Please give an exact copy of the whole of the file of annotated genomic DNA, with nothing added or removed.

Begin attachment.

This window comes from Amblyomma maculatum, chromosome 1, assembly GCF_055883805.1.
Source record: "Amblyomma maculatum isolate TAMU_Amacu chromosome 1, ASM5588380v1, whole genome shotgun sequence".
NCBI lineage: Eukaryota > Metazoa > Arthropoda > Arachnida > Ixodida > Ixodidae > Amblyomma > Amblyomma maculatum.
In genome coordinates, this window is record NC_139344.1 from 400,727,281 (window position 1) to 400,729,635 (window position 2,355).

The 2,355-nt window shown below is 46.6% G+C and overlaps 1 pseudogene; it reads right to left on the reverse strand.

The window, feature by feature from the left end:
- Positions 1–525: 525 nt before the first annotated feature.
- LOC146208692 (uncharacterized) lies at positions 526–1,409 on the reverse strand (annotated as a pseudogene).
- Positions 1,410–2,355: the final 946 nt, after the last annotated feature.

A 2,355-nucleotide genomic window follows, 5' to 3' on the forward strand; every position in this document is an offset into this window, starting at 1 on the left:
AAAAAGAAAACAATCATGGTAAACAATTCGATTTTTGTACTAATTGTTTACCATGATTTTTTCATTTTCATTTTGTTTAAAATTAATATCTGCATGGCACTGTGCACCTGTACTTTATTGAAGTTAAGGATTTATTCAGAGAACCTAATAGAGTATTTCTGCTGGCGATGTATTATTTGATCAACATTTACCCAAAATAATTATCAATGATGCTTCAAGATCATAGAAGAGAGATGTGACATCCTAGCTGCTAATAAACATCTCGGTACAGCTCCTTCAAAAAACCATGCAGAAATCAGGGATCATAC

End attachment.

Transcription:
This window comes from Amblyomma maculatum, chromosome 1, assembly GCF_055883805.1.
Source record: "Amblyomma maculatum isolate TAMU_Amacu chromosome 1, ASM5588380v1, whole genome shotgun sequence".
NCBI lineage: Eukaryota > Metazoa > Arthropoda > Arachnida > Ixodida > Ixodidae > Amblyomma > Amblyomma maculatum.
In genome coordinates, this window is record NC_139344.1 from 400,727,281 (window position 1) to 400,729,635 (window position 2,355).

The 2,355-nt window shown below is 46.6% G+C and overlaps 1 pseudogene; it reads right to left on the reverse strand.

The window, feature by feature from the left end:
- Positions 1–525: 525 nt before the first annotated feature.
- LOC146208692 (uncharacterized) lies at positions 526–1,409 on the reverse strand (annotated as a pseudogene).
- Positions 1,410–2,355: the final 946 nt, after the last annotated feature.

A 2,355-nucleotide genomic window follows, 5' to 3' on the forward strand; every position in this document is an offset into this window, starting at 1 on the left:
AAAAAGAAAACAATCATGGTAAACAATTCGATTTTTGTACTAATTGTTTACCATGATTTTTTCATTTTCATTTTGTTTAAAATTAATATCTGCATGGCACTGTGCACCTGTACTTTATTGAAGTTAAGGATTTATTCAGAGAACCTAATAGAGTATTTCTGCTGGCGATGTATTATTTGATCAACATTTACCCAAAATAATTATCAATGATGCTTCAAGATCATAGAAGAGAGATGTGACATCCTAGCTGCTAATAAACATCTCGGTACAGCTCCTTCAAAAAACCATGCAGAAATCAGGGATCATAC